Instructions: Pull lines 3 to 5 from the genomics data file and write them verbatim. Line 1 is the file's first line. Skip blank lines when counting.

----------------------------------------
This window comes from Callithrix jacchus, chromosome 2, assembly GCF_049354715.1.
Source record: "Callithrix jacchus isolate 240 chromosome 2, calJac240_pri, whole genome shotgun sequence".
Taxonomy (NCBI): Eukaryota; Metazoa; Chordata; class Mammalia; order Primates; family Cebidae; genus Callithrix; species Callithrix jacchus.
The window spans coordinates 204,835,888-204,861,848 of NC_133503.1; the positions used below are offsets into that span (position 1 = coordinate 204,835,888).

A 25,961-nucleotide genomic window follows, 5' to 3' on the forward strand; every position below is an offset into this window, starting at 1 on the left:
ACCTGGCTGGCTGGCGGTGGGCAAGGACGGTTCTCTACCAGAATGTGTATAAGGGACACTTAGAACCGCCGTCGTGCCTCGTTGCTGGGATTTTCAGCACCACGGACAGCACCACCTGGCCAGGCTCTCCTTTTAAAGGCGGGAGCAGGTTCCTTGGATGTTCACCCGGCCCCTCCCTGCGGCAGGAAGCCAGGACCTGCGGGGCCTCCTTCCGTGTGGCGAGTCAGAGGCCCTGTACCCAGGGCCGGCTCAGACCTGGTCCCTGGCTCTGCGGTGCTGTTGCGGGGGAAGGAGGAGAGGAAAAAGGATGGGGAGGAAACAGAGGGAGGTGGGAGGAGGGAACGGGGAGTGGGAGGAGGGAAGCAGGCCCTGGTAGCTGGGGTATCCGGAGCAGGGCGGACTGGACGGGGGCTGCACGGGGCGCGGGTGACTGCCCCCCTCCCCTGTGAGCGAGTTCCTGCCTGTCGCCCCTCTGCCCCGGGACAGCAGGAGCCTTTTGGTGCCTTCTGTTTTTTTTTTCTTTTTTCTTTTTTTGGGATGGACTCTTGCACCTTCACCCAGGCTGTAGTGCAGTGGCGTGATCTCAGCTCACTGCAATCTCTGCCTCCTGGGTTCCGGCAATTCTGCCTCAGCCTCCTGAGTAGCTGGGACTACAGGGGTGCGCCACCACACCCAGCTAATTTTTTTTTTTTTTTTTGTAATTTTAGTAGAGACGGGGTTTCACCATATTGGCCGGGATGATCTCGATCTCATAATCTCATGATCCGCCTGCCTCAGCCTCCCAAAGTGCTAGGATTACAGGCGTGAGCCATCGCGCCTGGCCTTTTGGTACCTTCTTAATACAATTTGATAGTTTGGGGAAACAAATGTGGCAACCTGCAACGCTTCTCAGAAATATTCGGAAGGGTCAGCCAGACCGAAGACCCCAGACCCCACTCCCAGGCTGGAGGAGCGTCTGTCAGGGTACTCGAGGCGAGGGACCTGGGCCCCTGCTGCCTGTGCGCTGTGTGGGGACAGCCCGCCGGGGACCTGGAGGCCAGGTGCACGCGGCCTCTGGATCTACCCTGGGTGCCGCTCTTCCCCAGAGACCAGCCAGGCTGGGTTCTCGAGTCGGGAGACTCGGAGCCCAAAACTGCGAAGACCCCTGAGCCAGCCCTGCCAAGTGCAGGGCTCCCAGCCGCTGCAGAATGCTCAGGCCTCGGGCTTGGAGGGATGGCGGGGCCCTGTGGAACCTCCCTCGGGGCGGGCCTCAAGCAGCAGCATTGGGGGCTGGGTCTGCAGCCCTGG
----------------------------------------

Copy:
Taxonomy (NCBI): Eukaryota; Metazoa; Chordata; class Mammalia; order Primates; family Cebidae; genus Callithrix; species Callithrix jacchus.
The window spans coordinates 204,835,888-204,861,848 of NC_133503.1; the positions used below are offsets into that span (position 1 = coordinate 204,835,888).

A 25,961-nucleotide genomic window follows, 5' to 3' on the forward strand; every position below is an offset into this window, starting at 1 on the left: